Across the kilo- years under light speed
House of Suns By Alastair Reynolds Gollanz, 480pp, $ 35
NO one could accuse Welsh science fiction writer Alastair Reynolds of thinking small. While the genre is often set decades or even centuries into the future, House of Suns takes place so far ahead that memories of Earth no longer linger and the human species has evolved into at least 13 new forms. After six million years, little is recognisable, making the book an audacious attempt to describe not only the future but an entirely different conception of human existence.
House of Suns has an intriguing premise. What if people cloned themselves a thousand times and launched their undying copies, or shatterlings, into distant space, only to have them reunite to share memories and experiences every few hundred thousand years?
Campion and Purslane are two of the shatterlings of Abigail Gentian. Having embarked on their latest circuit of the Milky Way galaxy, they arrive late to their 32nd reunion, only to find that the Gentians have been ambushed and their entire existence is under threat. Most of the book is about unravelling the layers of deceit and memory to find out why the Gentian line is facing extinction.
House of Suns is written on the grandest of scales, with Reynolds displaying a vivid grasp of big concept science fiction. The book is set against a backdrop of civilisations rising and falling and the constant threat of conflict with the Machine People, a sentient race of robots. The events of the novel take place not over years but kilo- years. With the barrier to faster- thanlight travel still unbreached, the physics of relativity enables time to pass quickly as the spaceships of the shatterlings approach close to light speed.
The concepts explored in House of Suns are so far removed from our time, and even from much of the standard fare of science fiction, that parts of the book border on fantasy. The story opens with a meeting between the two Gentian shatterlings and a human evolutionary offshoot that resembles centaurs. At another point the story includes gargantuan humans who have become the curators of the knowledge of the universe. Parts of the book would be simply ridiculous except for the quality of the author’s writing and the integrity of his vision. It also helps that almost anything becomes believable after the lapse of six million years. The book is set so far into the future that the only limits are the author’s imagination and the readers’ willingness to suspend their disbelief.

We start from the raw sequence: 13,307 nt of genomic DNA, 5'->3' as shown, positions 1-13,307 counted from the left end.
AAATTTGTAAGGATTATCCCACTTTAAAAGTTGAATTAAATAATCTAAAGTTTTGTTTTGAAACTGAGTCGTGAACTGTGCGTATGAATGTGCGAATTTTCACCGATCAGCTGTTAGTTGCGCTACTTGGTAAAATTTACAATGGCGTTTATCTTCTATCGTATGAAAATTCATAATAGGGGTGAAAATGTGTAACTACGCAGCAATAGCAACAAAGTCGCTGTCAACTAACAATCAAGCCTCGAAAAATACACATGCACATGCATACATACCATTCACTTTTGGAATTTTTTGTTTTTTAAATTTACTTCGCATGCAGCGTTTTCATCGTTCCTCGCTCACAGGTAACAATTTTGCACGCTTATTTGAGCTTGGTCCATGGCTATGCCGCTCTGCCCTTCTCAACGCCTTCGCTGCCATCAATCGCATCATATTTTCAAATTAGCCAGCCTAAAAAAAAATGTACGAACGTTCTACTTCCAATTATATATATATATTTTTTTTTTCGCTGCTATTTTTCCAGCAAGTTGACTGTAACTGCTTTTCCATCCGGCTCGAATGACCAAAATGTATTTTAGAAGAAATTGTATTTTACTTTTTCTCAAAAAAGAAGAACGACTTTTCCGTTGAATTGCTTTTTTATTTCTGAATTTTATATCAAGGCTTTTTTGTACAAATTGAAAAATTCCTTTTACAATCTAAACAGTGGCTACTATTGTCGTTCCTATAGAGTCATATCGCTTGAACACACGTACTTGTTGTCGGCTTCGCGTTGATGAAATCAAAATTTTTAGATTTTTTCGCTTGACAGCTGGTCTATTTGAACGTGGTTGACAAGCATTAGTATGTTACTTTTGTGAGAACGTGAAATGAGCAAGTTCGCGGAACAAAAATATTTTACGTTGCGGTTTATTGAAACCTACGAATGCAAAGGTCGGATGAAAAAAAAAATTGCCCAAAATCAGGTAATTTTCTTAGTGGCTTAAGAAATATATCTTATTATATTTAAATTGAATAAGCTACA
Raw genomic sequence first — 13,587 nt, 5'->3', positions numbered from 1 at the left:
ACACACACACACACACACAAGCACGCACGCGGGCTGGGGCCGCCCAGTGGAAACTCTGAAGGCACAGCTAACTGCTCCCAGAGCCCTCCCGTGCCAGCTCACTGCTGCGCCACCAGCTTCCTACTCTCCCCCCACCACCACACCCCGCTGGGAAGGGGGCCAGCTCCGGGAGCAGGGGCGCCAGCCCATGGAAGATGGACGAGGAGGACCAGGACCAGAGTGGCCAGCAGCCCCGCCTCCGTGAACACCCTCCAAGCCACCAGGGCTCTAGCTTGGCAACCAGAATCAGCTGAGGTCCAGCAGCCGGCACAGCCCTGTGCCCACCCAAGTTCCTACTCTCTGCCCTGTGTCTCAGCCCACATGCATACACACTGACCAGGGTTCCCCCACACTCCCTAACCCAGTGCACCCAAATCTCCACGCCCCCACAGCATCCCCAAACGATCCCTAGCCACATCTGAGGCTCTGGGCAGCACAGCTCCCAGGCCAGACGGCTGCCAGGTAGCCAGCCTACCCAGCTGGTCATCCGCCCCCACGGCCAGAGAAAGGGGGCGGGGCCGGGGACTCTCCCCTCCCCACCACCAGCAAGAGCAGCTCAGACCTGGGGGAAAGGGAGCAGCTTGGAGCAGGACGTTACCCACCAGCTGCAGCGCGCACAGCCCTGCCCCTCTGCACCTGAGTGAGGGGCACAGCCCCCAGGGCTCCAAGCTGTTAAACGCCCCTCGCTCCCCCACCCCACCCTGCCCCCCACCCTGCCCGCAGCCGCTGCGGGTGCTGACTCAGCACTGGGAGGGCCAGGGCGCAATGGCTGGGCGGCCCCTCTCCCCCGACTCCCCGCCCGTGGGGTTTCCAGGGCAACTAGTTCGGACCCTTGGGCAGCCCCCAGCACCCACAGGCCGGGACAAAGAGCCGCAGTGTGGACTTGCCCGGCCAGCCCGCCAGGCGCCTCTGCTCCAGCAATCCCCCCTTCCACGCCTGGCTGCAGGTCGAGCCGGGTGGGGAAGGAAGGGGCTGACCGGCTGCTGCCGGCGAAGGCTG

Campion and Purslane travel the universe like gods. They are unmoved by the mundane matters of the civilisations they encounter, and they are mostly motivated by curiosity and a thirst for new knowledge and experience. After six million years, however, anything must get boring, and as our window into this distant future the two leads are strangely disconnected from their surroundings. Even the fact that Campion and Purslane have broken the taboos of the Gentian line by falling in love generates little heat. House of Suns works brilliantly as a fantastic tour of a distant future and as a remarkable expression of the author’s imagination. The author does carry off a story conceived on a scale rarely seen in science fiction.
The weaknesses of the book relate to some of the old staples of novel writing. While the pace picks up at the end, it starts too slowly and at times the plot meanders. The novel may be filled with rich ideas, but neither of the two leads compels interest and the relationship between them is underdeveloped. It is a pity that these aspects of the book fail to achieve the same heights as the universe in which it is set.
If you are excited by the idea of a well- realised vision of humanity set six million years into the future, this is the book for you. Science fiction novels are often described as being epic in scale, but this one takes the cake. George Williams is an aficionado of sci- fi and fantasy who dabbles in constitutional law in his spare time.